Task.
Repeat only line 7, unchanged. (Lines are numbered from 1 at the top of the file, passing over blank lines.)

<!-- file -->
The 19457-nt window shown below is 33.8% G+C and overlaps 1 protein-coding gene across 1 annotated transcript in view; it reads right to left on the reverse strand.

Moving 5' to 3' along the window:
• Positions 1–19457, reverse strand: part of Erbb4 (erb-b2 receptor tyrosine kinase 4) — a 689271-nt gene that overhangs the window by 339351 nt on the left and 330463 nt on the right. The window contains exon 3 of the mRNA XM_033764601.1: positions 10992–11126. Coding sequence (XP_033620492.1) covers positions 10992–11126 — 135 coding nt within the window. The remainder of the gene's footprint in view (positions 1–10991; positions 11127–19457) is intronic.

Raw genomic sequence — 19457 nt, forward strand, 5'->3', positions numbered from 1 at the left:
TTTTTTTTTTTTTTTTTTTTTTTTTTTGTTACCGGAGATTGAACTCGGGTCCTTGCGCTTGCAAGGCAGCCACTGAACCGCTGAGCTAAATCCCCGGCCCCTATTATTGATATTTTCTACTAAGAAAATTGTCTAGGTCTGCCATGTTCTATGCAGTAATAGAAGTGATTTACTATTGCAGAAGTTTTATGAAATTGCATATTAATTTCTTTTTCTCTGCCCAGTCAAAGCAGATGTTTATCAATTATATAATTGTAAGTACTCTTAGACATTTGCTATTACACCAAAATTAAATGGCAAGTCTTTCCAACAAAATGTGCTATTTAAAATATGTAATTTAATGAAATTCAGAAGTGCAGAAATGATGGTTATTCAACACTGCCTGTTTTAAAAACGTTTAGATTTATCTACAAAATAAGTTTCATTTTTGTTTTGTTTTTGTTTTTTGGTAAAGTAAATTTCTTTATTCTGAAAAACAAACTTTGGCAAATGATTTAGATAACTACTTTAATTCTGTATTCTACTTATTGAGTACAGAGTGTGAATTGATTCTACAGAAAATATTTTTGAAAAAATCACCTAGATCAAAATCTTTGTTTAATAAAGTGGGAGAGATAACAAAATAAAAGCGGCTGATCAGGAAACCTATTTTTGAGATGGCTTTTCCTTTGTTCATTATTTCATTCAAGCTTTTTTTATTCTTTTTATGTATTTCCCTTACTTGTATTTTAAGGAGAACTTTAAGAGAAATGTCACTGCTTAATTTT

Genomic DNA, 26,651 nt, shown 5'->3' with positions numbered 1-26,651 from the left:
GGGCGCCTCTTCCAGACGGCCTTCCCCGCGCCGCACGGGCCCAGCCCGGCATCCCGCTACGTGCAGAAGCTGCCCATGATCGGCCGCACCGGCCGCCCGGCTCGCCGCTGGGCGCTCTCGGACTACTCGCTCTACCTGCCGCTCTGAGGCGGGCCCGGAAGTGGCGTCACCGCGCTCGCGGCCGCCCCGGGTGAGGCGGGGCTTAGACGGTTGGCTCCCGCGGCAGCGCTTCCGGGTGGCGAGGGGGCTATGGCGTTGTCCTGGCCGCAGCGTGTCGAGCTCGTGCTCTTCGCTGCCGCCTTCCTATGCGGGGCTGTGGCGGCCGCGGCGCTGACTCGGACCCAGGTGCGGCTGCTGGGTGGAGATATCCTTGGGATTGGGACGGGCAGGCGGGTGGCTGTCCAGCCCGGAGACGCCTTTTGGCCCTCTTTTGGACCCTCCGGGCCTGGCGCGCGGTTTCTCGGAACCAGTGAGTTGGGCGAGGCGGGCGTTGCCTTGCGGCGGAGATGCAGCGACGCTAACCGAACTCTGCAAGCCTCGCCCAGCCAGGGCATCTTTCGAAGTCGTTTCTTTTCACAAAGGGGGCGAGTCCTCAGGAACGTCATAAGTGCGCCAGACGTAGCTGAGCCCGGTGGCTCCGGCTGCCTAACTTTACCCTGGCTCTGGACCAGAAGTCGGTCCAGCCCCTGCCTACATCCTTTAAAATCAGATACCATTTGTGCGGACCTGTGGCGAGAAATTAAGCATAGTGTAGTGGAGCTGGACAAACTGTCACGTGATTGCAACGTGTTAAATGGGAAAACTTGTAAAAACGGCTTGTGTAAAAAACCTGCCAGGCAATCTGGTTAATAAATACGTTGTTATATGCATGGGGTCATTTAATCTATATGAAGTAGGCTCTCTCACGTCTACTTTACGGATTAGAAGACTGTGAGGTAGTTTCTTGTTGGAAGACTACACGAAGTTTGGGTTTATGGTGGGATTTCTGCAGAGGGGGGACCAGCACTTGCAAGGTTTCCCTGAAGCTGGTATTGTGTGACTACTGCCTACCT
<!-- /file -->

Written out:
GGGCGCCTCTTCCAGACGGCCTTCCCCGCGCCGCACGGGCCCAGCCCGGCATCCCGCTACGTGCAGAAGCTGCCCATGATCGGCCGCACCGGCCGCCCGGCTCGCCGCTGGGCGCTCTCGGACTACTCGCTCTACCTGCCGCTCTGAGGCGGGCCCGGAAGTGGCGTCACCGCGCTCGCGGCCGCCCCGGGTGAGGCGGGGCTTAGACGGTTGGCTCCCGCGGCAGCGCTTCCGGGTGGCGAGGGGGCTATGGCGTTGTCCTGGCCGCAGCGTGTCGAGCTCGTGCTCTTCGCTGCCGCCTTCCTATGCGGGGCTGTGGCGGCCGCGGCGCTGACTCGGACCCAGGTGCGGCTGCTGGGTGGAGATATCCTTGGGATTGGGACGGGCAGGCGGGTGGCTGTCCAGCCCGGAGACGCCTTTTGGCCCTCTTTTGGACCCTCCGGGCCTGGCGCGCGGTTTCTCGGAACCAGTGAGTTGGGCGAGGCGGGCGTTGCCTTGCGGCGGAGATGCAGCGACGCTAACCGAACTCTGCAAGCCTCGCCCAGCCAGGGCATCTTTCGAAGTCGTTTCTTTTCACAAAGGGGGCGAGTCCTCAGGAACGTCATAAGTGCGCCAGACGTAGCTGAGCCCGGTGGCTCCGGCTGCCTAACTTTACCCTGGCTCTGGACCAGAAGTCGGTCCAGCCCCTGCCTACATCCTTTAAAATCAGATACCATTTGTGCGGACCTGTGGCGAGAAATTAAGCATAGTGTAGTGGAGCTGGACAAACTGTCACGTGATTGCAACGTGTTAAATGGGAAAACTTGTAAAAACGGCTTGTGTAAAAAACCTGCCAGGCAATCTGGTTAATAAATACGTTGTTATATGCATGGGGTCATTTAATCTATATGAAGTAGGCTCTCTCACGTCTACTTTACGGATTAGAAGACTGTGAGGTAGTTTCTTGTTGGAAGACTACACGAAGTTTGGGTTTATGGTGGGATTTCTGCAGAGGGGGGACCAGCACTTGCAAGGTTTCCCTGAAGCTGGTATTGTGTGACTACTGCCTACCT